From 247Sports.com‘s transcription of the interview:

I’m far more optimistic and more hopeful than Kirk’s quote there at this point. I just think that’s a little bit premature at this juncture while offering the caveat that there is so much unknown out there. Kirk’s right based on everything I’ve read in terms of medical experts, in terms of the facts. I’m hopeful and optimistic that with so many people working on this that we’re going to have some kind of treatment, some type of break over the next several weeks that will make it far more feasible to have football. At this point, I’m far more optimistic. Might there be adjustments to the schedule? Might things change a little bit in terms of how the business is conducted? Sure.

All I’m saying is that I think we’re a little premature. Because all you have to do is look back at the recent stats and look at the number of people in New York City, which has been decimated, and six weeks ago we’re encouraging people to go to festivals. Now that seems foolish. What I’m saying is on the other side of that, it’s not just hopeful optimism and belief in the power of people to figure things out. It’s saying, let’s wait and see. We have some time. We have the best minds in the world working on (a cure). It’s not just a vaccine, it’s treatment options, how will the virus react at different times of the year, things that we don’t know.

The 2020 college football season is set to kick off on Saturday, Aug. 29.  The so-called “Week 0” slate of games features seven matchups involving at least one FBS school:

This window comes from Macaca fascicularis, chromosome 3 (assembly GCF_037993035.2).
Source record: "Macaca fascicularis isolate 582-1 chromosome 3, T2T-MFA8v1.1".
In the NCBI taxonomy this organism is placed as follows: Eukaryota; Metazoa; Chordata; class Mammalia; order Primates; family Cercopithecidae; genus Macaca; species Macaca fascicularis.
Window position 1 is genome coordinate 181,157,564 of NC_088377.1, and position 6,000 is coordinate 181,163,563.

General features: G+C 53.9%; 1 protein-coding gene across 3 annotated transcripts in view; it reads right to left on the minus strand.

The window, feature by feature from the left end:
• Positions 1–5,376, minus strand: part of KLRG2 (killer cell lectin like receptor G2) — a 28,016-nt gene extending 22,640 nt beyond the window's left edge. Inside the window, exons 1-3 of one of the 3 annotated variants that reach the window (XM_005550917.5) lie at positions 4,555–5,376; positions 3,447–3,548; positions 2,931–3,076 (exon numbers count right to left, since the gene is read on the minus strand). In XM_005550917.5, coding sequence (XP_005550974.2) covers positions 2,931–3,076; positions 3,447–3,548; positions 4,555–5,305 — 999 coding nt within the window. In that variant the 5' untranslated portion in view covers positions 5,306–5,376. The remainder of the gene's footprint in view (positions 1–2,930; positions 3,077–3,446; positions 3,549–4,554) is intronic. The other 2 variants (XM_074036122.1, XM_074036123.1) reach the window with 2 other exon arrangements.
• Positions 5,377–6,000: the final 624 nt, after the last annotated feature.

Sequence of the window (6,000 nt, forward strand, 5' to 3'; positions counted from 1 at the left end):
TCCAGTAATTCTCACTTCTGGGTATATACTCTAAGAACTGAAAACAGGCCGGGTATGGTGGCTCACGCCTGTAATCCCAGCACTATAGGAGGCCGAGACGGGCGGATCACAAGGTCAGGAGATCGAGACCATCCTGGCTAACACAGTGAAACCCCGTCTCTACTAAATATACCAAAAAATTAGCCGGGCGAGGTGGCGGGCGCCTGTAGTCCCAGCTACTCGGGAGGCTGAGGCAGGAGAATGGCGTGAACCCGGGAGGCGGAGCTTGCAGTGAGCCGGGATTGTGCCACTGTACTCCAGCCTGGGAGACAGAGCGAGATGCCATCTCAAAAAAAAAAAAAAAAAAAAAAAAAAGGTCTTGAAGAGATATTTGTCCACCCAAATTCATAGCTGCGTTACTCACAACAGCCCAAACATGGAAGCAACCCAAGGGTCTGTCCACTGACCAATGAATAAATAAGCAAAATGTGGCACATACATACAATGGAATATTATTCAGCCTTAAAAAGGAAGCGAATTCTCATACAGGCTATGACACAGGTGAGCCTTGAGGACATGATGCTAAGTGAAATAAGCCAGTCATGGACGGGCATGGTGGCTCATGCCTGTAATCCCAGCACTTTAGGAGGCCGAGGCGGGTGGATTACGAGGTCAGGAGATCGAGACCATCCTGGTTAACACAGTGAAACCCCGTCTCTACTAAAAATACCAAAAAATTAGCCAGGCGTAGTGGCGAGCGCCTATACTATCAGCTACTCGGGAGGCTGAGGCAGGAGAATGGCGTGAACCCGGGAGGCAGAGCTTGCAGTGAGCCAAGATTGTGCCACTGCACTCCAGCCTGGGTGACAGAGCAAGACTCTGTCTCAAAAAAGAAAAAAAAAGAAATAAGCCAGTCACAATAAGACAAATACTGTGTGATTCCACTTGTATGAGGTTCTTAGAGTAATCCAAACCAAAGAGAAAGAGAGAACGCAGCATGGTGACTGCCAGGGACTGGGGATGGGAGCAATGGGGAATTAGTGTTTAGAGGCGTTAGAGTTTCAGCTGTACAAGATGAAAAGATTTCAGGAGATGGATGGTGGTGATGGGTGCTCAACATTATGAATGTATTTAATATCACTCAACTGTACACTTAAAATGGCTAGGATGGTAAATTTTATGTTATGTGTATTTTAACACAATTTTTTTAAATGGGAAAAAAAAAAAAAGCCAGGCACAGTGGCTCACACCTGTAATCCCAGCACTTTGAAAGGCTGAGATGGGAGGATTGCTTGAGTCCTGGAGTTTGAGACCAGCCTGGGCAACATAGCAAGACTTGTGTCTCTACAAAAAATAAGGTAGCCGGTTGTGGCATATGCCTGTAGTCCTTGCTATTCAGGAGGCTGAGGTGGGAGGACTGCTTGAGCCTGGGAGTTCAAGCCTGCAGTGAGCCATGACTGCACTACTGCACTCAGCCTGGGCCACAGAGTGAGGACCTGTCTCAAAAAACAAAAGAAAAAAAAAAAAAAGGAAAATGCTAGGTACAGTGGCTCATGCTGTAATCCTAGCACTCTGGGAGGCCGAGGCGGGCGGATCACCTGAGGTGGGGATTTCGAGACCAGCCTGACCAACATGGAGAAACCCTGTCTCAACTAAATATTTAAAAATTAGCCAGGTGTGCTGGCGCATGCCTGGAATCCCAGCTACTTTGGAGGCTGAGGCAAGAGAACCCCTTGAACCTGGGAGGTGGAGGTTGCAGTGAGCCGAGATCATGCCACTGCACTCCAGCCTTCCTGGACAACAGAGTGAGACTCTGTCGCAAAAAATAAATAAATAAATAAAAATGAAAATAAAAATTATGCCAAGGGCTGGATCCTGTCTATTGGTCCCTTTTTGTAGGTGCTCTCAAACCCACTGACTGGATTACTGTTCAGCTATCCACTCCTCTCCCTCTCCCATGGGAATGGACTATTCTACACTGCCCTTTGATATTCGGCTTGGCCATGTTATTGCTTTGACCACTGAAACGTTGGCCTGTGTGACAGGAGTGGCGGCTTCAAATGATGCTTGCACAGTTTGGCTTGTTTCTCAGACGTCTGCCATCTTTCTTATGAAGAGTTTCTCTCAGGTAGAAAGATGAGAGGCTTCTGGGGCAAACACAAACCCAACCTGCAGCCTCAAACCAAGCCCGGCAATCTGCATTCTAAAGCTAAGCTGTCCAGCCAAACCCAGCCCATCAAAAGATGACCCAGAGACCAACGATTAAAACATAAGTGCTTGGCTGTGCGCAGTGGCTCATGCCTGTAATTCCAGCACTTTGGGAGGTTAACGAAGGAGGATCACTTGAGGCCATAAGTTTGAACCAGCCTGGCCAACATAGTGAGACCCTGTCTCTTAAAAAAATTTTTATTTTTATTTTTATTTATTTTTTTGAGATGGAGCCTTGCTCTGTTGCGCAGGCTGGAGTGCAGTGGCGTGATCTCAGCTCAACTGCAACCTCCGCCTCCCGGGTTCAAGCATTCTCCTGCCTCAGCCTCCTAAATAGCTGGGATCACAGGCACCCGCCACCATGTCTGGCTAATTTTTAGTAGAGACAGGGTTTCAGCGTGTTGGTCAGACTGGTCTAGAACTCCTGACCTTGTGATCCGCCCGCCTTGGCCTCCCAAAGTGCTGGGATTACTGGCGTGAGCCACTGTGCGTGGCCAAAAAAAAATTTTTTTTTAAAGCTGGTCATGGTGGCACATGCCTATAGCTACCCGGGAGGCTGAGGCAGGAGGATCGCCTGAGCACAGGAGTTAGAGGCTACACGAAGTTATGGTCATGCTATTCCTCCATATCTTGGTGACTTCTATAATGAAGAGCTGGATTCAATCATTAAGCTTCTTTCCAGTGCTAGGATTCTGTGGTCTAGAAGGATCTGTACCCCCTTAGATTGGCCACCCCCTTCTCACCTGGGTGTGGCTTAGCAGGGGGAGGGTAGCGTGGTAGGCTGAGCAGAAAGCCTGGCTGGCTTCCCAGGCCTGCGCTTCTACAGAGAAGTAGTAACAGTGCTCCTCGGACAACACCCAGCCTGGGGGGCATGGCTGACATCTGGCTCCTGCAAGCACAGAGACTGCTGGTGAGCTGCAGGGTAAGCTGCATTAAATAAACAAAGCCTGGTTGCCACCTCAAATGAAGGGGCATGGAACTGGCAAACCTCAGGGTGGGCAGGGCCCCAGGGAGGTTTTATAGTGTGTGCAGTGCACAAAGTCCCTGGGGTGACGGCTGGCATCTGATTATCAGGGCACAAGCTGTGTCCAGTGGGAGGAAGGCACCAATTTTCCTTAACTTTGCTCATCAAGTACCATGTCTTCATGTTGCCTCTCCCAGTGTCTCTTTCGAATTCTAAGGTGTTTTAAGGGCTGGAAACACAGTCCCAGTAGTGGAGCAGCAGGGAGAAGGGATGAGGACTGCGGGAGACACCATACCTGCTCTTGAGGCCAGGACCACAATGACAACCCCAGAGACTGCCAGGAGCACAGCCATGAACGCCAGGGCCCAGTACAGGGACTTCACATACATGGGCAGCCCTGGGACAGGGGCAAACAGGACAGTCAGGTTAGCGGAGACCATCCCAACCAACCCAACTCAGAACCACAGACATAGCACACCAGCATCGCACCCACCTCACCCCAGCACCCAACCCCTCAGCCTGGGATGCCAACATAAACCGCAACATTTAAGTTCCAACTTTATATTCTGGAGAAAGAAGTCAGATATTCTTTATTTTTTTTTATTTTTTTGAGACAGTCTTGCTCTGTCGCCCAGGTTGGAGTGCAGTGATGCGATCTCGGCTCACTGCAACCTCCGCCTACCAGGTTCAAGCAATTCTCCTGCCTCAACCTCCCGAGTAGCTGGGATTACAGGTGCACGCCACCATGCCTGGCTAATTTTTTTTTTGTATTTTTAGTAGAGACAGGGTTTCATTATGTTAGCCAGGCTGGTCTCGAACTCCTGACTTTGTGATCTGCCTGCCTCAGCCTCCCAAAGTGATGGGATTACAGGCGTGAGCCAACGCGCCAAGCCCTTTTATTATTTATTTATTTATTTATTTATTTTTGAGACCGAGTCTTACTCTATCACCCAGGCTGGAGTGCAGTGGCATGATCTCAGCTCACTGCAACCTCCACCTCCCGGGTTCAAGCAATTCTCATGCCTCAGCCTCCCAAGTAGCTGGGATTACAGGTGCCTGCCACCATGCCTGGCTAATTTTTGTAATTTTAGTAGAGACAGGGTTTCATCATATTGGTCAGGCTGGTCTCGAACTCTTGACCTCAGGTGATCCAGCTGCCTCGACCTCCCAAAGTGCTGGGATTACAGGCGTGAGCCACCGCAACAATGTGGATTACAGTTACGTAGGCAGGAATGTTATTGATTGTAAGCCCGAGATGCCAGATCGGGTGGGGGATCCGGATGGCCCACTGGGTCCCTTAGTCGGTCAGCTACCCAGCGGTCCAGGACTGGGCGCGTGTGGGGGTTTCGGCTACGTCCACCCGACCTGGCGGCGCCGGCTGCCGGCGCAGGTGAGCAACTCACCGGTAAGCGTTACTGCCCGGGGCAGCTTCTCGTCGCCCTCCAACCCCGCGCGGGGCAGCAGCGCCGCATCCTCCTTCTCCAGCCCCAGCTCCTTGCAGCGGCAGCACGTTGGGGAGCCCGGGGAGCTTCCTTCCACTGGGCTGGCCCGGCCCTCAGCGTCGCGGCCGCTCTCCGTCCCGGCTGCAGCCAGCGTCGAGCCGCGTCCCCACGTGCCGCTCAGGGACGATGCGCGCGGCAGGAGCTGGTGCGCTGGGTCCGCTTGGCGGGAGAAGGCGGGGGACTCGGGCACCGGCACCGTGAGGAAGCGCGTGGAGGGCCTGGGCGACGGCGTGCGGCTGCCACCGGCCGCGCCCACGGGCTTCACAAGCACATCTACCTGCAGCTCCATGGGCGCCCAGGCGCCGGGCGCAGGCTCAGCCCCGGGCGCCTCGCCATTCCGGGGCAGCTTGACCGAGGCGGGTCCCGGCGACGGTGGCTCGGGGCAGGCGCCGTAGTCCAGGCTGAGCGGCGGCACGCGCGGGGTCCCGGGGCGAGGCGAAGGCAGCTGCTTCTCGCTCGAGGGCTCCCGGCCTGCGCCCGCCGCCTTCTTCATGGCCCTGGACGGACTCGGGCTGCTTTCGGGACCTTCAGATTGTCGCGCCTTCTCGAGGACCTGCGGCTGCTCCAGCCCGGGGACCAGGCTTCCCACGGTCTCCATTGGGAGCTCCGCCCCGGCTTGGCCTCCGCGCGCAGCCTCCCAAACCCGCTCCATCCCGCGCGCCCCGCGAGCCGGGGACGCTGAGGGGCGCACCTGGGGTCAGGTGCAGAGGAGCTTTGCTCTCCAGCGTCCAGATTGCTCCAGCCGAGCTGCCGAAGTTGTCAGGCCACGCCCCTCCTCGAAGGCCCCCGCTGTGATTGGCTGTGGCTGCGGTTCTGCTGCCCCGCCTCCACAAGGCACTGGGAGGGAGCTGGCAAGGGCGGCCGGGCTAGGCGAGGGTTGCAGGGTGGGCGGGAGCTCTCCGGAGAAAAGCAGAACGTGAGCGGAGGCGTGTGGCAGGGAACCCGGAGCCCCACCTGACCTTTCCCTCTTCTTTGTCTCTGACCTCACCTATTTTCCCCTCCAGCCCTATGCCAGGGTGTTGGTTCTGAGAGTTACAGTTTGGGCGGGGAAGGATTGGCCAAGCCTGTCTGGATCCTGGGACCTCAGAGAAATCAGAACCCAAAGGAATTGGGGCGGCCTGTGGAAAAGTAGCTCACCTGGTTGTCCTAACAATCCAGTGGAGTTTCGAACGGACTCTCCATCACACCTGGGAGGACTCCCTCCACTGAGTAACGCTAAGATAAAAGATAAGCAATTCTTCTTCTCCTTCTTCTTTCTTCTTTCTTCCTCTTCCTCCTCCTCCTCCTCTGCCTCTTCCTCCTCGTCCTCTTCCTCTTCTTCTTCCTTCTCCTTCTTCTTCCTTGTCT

• Notre Dame vs. Navy (in Dublin)
  • Cal at UNLV
  • Hawaii at Arizona
  • Marshall at East Carolina
  • New Mexico State at UCLA
  • Idaho State at New Mexico
  • UC-Davis at Nevada

Kirk Herbstreit would be ‘shocked’ if college football is played this fall

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No college football this fall?  The drumbeat for such a possibility grows louder by the day.

In the midst of the growing coronavirus pandemic, Mack Brown earlier this week expressed concern about whether or not the college football season would be played as scheduled.  Whether it would be a partial season.  Or no season at all.

“There is a fear of ‘would we have a season?’ ‘Would we have a partial season?’ ‘What does a partial season mean,’” North Carolina head coach said. “There is a great concern because of the remedy that comes in with football.

“The biggest problem is you’re not sure when it ends, and we can’t get those answers at this point.”

Compared to one prominent college football personality, Brown is downright optimistic.

During a radio interview Thursday night, Kirk Herbstreit was asked about the prospects of teams taking the fall this season.  According to the ESPN television personality, he would be “shocked” if it happened.

“I’ll be shocked if we have NFL football this fall, if we have college football. I’ll be so surprised if that happens,” Herbstreit stated, by way of TMZ.com.

“Just because from what I understand, people that I listen to, you’re 12 to 18 months from a [coronavirus] vaccine. I don’t know how you let these guys go into locker rooms and let stadiums be filled up and how you can play ball. I just don’t know how you can do it with the optics of it.”

Because of the cancellation of March Madness, schools saw their revenue distribution from the NCAA drastically diminished.  That is expected to take a heavy toll on non-FBS schools.  If the college football season were to be canceled?  That would severely impact FBS schools, especially those in the Group of Five.